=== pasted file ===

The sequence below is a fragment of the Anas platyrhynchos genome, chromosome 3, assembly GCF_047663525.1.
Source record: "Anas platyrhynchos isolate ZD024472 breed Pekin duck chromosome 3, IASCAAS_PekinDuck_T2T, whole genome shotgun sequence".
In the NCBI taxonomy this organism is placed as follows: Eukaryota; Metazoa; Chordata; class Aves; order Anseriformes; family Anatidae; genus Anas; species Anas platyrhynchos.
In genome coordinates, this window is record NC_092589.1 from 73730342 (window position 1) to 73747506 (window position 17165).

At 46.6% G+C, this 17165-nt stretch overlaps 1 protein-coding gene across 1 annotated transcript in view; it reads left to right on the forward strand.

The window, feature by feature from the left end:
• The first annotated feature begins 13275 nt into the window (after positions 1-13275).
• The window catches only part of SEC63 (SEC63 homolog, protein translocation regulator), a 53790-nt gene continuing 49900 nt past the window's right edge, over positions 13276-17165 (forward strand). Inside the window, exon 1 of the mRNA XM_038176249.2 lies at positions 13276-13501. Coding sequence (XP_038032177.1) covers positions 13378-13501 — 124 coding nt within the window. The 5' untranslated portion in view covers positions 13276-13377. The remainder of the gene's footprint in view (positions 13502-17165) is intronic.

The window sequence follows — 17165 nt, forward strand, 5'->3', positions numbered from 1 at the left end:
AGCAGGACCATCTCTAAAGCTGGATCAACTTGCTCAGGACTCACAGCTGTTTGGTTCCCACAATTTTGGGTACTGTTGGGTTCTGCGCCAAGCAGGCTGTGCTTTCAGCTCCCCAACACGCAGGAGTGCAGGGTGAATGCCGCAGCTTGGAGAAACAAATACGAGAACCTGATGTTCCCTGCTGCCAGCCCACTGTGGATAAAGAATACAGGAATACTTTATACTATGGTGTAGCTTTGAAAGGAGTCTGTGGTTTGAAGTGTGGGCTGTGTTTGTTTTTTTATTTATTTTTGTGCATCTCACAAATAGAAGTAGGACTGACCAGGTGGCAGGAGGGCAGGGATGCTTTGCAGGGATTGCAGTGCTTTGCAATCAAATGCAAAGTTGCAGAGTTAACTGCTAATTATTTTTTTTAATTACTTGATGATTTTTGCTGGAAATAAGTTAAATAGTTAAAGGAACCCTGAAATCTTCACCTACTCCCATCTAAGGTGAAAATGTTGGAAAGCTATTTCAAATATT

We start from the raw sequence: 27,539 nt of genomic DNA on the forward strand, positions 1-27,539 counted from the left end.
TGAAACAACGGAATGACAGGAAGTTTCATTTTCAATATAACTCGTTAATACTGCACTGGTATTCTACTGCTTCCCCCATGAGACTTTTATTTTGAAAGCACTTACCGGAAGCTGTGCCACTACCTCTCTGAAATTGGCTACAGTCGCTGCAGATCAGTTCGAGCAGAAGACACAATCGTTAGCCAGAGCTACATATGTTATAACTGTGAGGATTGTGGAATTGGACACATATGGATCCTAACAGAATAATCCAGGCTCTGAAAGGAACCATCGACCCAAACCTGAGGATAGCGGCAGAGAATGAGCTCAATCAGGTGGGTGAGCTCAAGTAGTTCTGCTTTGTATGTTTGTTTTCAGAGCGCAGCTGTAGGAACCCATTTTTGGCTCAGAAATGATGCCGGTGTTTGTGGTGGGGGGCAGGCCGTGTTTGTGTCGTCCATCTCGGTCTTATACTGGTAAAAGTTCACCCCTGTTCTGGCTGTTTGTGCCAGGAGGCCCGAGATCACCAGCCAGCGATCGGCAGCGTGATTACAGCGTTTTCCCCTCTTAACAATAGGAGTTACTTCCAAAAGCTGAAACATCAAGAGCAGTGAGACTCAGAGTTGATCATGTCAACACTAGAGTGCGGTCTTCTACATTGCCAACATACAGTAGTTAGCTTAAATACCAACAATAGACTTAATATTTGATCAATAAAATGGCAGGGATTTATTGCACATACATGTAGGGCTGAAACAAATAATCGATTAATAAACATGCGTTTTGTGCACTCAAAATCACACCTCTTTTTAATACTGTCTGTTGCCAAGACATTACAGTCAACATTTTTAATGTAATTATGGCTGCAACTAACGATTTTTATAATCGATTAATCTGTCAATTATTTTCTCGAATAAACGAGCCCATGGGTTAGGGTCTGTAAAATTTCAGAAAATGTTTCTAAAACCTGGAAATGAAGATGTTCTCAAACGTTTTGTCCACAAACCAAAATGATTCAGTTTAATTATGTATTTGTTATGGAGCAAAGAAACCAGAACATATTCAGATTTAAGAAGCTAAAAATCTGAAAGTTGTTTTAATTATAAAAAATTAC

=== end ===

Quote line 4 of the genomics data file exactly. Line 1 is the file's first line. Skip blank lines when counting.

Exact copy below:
In genome coordinates, this window is record NC_092589.1 from 73730342 (window position 1) to 73747506 (window position 17165).